Transmission coefficient

  1. Dec 26, 2012 #1
    Hi

    I have a question on the transmission coefficient in classical optics. When we say that a medium has a transmittance of e.g. 99%, then 99% of the incident light intensity is transmitted. But will the light also acquire a phase?

    I tried searching the web, but all I found was this Wiki-article: http://en.wikipedia.org/wiki/Propagation_constant. There it states that the propagation constant has an imaginary term (=phase), but does it also apply to the case I described?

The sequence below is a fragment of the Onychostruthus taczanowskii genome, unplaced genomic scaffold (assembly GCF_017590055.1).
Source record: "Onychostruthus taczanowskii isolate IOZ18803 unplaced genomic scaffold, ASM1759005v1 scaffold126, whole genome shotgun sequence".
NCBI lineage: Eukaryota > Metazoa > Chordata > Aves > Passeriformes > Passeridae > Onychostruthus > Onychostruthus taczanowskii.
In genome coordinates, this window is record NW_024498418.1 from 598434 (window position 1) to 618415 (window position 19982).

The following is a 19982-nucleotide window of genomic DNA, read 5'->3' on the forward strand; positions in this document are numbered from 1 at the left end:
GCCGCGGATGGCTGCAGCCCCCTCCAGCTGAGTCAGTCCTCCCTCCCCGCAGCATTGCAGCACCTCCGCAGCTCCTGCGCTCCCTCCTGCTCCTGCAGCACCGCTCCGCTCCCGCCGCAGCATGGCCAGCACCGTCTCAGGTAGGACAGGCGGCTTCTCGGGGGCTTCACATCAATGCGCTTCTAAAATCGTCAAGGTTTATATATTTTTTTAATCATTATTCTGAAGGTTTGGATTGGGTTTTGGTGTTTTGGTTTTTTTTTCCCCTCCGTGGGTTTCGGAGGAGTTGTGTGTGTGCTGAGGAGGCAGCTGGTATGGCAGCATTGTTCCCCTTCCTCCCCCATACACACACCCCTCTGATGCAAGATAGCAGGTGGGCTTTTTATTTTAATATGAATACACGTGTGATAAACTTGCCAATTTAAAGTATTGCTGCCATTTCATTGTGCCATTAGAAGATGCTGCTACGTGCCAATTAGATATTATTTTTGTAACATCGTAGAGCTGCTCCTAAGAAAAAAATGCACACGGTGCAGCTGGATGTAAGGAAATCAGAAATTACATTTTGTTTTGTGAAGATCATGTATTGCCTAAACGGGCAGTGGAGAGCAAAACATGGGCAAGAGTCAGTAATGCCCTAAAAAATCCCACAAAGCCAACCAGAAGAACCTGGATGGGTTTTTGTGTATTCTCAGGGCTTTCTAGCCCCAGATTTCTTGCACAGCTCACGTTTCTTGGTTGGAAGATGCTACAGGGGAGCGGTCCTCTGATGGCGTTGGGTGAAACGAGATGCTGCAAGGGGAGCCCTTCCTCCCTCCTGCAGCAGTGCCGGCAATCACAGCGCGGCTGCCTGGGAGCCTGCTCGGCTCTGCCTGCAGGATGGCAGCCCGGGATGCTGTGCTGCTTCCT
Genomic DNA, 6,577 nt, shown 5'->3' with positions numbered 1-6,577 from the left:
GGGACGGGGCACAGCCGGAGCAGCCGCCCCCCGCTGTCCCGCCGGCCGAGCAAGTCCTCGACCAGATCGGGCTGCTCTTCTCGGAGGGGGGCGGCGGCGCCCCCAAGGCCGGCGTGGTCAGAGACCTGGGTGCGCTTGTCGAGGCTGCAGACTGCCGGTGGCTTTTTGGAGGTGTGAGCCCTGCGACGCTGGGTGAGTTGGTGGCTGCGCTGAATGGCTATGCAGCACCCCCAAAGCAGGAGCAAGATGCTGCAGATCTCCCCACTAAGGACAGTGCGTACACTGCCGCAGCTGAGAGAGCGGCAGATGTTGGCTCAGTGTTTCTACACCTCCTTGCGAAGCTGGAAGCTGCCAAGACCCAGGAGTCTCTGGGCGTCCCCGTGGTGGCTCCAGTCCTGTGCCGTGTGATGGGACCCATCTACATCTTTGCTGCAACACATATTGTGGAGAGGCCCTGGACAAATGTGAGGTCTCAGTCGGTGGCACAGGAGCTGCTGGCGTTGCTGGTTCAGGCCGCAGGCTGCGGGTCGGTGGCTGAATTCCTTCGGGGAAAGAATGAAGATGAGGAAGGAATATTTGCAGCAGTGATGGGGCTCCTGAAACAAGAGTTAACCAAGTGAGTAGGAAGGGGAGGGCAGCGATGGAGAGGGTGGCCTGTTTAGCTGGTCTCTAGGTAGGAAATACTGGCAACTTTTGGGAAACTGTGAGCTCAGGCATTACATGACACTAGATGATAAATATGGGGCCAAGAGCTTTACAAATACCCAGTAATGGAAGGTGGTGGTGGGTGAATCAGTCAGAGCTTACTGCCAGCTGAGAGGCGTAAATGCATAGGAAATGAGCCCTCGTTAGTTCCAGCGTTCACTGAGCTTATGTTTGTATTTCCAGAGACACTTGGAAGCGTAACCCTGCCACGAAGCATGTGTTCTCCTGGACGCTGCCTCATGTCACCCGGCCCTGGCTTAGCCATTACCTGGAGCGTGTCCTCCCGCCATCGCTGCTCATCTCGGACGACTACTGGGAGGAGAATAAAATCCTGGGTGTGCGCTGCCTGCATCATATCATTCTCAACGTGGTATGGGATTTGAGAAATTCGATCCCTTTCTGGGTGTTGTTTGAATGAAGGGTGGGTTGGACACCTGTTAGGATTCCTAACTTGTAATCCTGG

Best,
    Niles.
     
  2. jcsd
  3. Dec 26, 2012 #2

    mfb

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    Staff: Mentor

    If just the transmittance is given, I don't see a way to determine the phase shift (if present).
     
  4. Dec 27, 2012 #3
    the phases of light(incident,reflected,transmitted) at the point where it strikes must be equal.it induces some phase relationship for these waves.
     
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